The process of adjusting isn't desirable, but it is inevitable.

==> That sounded like you just returned from a visit to "The matrix" :p

UpSideDownCarl
06-16-2012, 11:29 AM
Here is a quote from the article on the use of celluloid:

"In contrast to past changes, there does not appear to be an actual problem with the sport itself that the ITTF is trying to fix with this adjustment. Instead, ITTF President Adham Sharara originally supported the ITTF's decision by citing a upcoming worldwide ban on celluloid, and later added that it was also due to the hazards involved in producing the sheets of celluloid that the balls are made from. Diligent investigation by members of several internet forums (including the OOAK forum and our own About.com forum) failed to find any real evidence confirming the ITTF's claims."

http://tabletennis.about.com/od/rants-opinions-philosophy/a/Protesting-Against-Plastic-Ping-Pong-Balls.htm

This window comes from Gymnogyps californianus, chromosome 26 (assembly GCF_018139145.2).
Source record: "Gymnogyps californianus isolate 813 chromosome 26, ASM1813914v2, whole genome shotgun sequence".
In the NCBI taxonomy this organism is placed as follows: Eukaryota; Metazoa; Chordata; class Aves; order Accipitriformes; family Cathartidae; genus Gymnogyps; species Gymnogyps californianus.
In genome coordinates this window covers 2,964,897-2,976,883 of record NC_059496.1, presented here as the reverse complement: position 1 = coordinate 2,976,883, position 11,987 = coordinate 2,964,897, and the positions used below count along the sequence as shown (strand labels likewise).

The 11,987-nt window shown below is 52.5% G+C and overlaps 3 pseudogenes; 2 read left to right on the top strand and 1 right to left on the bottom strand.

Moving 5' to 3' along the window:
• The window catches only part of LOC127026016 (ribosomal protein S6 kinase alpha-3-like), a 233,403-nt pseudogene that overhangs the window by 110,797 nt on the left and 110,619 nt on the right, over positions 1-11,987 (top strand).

YosuaYosan
06-16-2012, 11:56 AM
Plastic ball? What plastic ball?!
Spin? What is spin?!

If Sharara wants a table tennis with less spin, probably I will take short pips and kill all the spin instead lol :p

WiWa
06-16-2012, 01:02 PM
Well if the decline in celluloid production is a lie, it would be a different story. But I can't think of an incentive for the ITTF to change the ball when it is not forced by external factors.
Besides, it is not weird that forum members can't find evidence about this, since celluloid is used only for table tennis balls and doesn't have much exposure at all. Everything on the internet about celluloid almost suggest that it is a thing from the past, with at the end the addition: 'nowadays celluloid is used for the production of table tennis balls.' Celluloid factories closing down won't make the news, so you will probably not find much, if anything at all, about this on the internet.
The ball manufacturers and (indirectly) the ITTF will have better information about this, as they have business with the celluloid factories. So the fact that internet forum members can't find evidence doesn't mean that it is not true.

ping9403
06-16-2012, 02:41 PM
using the pvc material might be a good try , but the cost is likeyly much more

dici
06-16-2012, 03:48 PM